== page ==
In general, salaried positions are considered more of a 'management role'. They usually do work overtime +/or not during a standard workweek (weekend conferences etc.). Salaried employees have a freedom of schedule. Meaning, they can take days off or leave early if their schedule demands. Their work doesn't rely so much on the contribution/skills of others. Think of car salespeople.
    Salaried employees usually have deadlines to worry about, that can be stressful, not to mention time consuming!
    Salaries are negotiable and can include bonuses and incentives. This can make it hard to decide if you're getting a fair salary. Also, sometimes it's difficult to put a price tag on the value/worth of your education and experience.

    Hope that helps
  11. Visit  purplemania profile page
    0
    I worked on a pedi floor and was cut a lot due to low census. When I got a salaried position I FINALLY had a regular paycheck. So it comes down to how many hours you will be expected to work for that salary.
  12. Visit  SpecFuz profile page
    0
    Quote from purplemania
    I worked on a pedi floor and was cut a lot due to low census. When I got a salaried position I FINALLY had a regular paycheck. So it comes down to how many hours you will be expected to work for that salary.
    Sorry I didn't explain this but the salaried position is NOT for management. It's a Staff RN position on a regular floor! I'm also a new grad, so I am sure I would be working OT. However, I think at a certain point I have to stop driving myself crazy and take a leap of faith b/c I realize I'm not going to know which job is the best to take until I get some experience.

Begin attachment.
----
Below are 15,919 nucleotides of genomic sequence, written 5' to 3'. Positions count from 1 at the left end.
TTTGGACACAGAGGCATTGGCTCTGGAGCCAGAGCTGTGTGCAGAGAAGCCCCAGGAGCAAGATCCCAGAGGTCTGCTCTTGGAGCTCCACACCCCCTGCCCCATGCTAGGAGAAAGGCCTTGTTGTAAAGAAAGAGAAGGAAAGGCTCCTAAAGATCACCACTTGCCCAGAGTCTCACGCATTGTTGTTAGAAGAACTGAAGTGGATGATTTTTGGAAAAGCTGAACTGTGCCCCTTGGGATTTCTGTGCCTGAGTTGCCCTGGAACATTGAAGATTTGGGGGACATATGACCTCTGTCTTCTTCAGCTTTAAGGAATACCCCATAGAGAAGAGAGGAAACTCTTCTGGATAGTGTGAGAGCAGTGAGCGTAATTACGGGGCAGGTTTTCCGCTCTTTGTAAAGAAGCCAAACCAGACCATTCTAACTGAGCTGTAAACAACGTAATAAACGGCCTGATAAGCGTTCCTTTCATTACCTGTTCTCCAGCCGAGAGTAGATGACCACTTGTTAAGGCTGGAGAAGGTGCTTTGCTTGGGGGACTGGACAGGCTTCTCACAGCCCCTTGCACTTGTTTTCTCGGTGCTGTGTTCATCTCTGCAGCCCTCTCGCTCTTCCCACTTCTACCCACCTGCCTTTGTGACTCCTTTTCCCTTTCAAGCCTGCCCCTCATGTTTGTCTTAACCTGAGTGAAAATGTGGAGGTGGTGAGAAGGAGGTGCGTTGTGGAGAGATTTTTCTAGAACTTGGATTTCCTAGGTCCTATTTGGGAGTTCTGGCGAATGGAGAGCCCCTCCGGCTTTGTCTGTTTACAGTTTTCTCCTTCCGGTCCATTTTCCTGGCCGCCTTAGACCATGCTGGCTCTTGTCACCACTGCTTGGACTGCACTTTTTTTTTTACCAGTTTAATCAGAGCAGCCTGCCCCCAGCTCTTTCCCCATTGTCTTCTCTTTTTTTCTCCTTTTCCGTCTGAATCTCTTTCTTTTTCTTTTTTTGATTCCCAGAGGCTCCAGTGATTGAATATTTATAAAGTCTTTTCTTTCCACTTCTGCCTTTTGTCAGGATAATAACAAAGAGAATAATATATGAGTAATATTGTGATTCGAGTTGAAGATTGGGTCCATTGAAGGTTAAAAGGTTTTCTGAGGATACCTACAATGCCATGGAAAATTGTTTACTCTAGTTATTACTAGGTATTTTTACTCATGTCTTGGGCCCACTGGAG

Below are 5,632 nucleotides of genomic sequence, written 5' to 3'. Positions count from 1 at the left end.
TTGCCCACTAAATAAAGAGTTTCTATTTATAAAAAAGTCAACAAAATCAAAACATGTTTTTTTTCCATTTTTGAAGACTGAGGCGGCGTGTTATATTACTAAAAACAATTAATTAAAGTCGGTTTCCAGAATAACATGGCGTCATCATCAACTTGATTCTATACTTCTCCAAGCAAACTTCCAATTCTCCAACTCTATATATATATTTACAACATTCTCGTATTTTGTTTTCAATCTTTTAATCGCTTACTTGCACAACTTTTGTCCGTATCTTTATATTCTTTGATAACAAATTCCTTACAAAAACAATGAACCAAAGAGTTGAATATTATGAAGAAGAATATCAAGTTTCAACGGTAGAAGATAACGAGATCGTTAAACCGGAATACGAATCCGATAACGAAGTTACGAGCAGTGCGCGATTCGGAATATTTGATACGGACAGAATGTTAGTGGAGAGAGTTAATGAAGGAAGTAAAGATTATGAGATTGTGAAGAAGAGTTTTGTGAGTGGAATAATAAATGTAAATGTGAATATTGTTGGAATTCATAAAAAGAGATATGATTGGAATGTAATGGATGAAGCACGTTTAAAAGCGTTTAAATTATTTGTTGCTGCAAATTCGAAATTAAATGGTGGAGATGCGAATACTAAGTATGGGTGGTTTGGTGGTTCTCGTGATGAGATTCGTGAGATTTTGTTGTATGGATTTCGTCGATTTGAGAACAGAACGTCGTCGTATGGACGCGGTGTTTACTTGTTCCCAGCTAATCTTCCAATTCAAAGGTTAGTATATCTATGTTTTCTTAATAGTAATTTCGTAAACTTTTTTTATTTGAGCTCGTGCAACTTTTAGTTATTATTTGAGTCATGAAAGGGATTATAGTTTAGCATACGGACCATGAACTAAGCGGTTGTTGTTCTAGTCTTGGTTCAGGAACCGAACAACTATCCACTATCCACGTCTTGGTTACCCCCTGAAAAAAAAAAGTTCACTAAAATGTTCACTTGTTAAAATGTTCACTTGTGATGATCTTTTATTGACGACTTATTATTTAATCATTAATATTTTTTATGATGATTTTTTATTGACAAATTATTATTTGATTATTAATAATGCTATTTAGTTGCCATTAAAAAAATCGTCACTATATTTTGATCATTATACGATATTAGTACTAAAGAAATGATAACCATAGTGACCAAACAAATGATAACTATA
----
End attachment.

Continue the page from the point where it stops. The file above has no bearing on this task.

13. Visit  Cathie profile page
    0
    Quote from SpecFuz
    Sorry I didn't explain this but the salaried position is NOT for management. It's a Staff RN position on a regular floor! I'm also a new grad, so I am sure I would be working OT. However, I think at a certain point I have to stop driving myself crazy and take a leap of faith b/c I realize I'm not going to know which job is the best to take until I get some experience.

    Very true...... I've never seen a salaried staff nurse position on the floor... My understanding of salaried is that it is to be a "management" position with the ability to hire and fire, and discipline other employees...... Good luck.......
  14. Visit  old rural nurse profile page
    0
    If this is a staff position on the floor, sorry to tell you, but I think they are trying to get out of paying you overtime. I would never take a floor job for a set salary. Guess who will get all the calls to come in extra, stay late, work holidays etc. And I doubt you will be offered comp time unless its in the same week-which means you are at their beck and call, so don't make any really set plans. If you are really interested in this position, I would talk to other staff who are salaried on that floor (if there are any) and find out how well they like it and how often they are called in or called to stay home. Good luck!